While embodiments described above have used examples in which audio is synchronously provided to an aggregate device, the same techniques may be used to provide synchronous receipt of audio data from multiple audio source devices. Thus, rather writing audio data ahead of the DIO position of multiple audio-consuming devices, the SIO reads audio data behind the DIO position of the audio-producing devices. Similar to the scenarios described above, the offset between the SIO reading-position and the DIO insertion positions includes a safety offset, and a latency offset that compensates for the difference between (1) safety offsets, and (2) time lapse between (a) when each device receives audio data and (b) when the device places the data into its corresponding ring buffer.
Multiple SIO Systems
In the examples given above, a single SIO is providing audio data to, or receiving audio data from, an aggregate audio device. However, multiple SIOs can concurrently communicate with the same aggregate device. Thus, while SIO 210 is writing audio data for one application into ring buffers 202 and 252 for playback on devices 201 and 251, a second SIO may be doing the same for a different application. Under these circumstances, the second SIO would compensate for clock drift, presentation latency differences, and safety offset differences, in the same manner as SIO 210. However, in adjusting for clock drift, the second SIO need not select the same device to be the master device.
The aggregate devices with which SIOs interact may not have identical memberships. For example, a first SIO may be providing audio for synchronized playback on a first aggregate device that includes devices A, B and C. At the same time, a second SIO may be providing audio for synchronized playback on a second aggregate device that includes devices B, C, and D. In this scenario, both SIOs are inserting audio data for devices B and C into the ring buffers for devices B and C. However, they determine latency offsets and resampling adjustments based on the specific membership of their aggregate devices, and their independent selection of a master device.
Single-Thread of Execution
According to one embodiment, each SIO is run as a single thread of execution, regardless of how many devices belong to the aggregate device with which the SIO exchanges audio data. Consequently, audio applications are able to provide synchronized audio to multiple devices without having to include the complexities inherent in managing multiple execution threads. The single thread of execution determines appropriate insertion points into each of the multiple ring buffers using the techniques described above, thereby insulating the audio applications from the complexity of dealing with multiple audio devices.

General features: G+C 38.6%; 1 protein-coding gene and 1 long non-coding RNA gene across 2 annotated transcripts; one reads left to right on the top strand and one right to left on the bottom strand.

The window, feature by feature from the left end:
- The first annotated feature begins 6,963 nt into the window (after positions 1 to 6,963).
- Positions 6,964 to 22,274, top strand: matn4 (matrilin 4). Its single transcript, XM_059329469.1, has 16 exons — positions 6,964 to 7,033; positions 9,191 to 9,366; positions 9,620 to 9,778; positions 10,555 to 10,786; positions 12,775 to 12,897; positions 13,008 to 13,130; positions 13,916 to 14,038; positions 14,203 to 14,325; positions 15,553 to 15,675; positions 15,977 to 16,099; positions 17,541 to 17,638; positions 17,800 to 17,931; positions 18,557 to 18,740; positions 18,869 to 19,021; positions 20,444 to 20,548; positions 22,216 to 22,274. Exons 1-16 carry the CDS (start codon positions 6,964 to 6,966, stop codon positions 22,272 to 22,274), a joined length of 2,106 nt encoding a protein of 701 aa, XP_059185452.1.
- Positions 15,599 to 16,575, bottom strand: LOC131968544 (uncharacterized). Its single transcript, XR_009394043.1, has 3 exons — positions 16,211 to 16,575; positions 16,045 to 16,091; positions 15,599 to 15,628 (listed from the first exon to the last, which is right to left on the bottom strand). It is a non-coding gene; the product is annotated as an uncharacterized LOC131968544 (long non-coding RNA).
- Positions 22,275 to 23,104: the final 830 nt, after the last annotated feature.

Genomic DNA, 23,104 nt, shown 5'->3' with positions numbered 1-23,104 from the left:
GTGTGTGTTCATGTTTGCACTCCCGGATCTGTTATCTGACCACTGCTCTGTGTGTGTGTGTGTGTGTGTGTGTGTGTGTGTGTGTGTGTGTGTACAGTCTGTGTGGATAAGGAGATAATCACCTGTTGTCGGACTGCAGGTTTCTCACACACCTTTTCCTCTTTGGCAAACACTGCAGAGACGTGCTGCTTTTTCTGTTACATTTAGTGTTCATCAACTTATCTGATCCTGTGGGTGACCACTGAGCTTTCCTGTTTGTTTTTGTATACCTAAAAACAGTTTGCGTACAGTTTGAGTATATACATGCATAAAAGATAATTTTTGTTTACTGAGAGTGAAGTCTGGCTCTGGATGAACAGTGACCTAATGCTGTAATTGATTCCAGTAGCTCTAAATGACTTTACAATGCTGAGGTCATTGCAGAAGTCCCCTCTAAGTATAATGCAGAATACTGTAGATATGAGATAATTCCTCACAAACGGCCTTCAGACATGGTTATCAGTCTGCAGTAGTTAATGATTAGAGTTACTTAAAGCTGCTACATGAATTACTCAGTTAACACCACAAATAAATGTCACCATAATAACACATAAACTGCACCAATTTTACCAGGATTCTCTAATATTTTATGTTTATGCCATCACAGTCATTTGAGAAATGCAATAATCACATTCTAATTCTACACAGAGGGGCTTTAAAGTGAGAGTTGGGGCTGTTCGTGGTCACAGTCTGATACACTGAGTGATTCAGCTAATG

Computer system 400 may be coupled via bus 402 to a display 412, such as a cathode ray tube (CRT), for displaying information to a computer user. An input device 414, including alphanumeric and other keys, is coupled to bus 402 for communicating information and command selections to processor 404. Another type of user input device is cursor control 416, such as a mouse, a trackball, or cursor direction keys for communicating direction information and command selections to processor 404 and for controlling cursor movement on display 412. This input device typically has two degrees of freedom in two axes, a first axis (e.g., x) and a second axis (e.g., y), that allows the device to specify positions in a plane.
The invention is related to the use of computer system 400 for implementing the techniques described herein. According to one embodiment of the invention, those techniques are performed by computer system 400 in response to processor 404 executing one or more sequences of one or more instructions contained in main memory 406. Such instructions may be read into main memory 406 from another machine-readable medium, such as storage device 410. Execution of the sequences of instructions contained in main memory 406 causes processor 404 to perform the process steps described herein. In alternative embodiments, hard-wired circuitry may be used in place of or in combination with software instructions to implement the invention. Thus, embodiments of the invention are not limited to any specific combination of hardware circuitry and software.
The term “machine-readable medium” as used herein refers to any medium that participates in providing data that causes a machine to operation in a specific fashion. In an embodiment implemented using computer system 400, various machine-readable media are involved, for example, in providing instructions to processor 404 for execution. Such a medium may take many forms, including but not limited to, non-volatile media, volatile media, and transmission media. Non-volatile media includes, for example, optical or magnetic disks, such as storage device 410. Volatile media includes dynamic memory, such as main memory 406. Transmission media includes coaxial cables, copper wire and fiber optics, including the wires that comprise bus 402. Transmission media can also take the form of acoustic or light waves, such as those generated during radio-wave and infra-red data communications.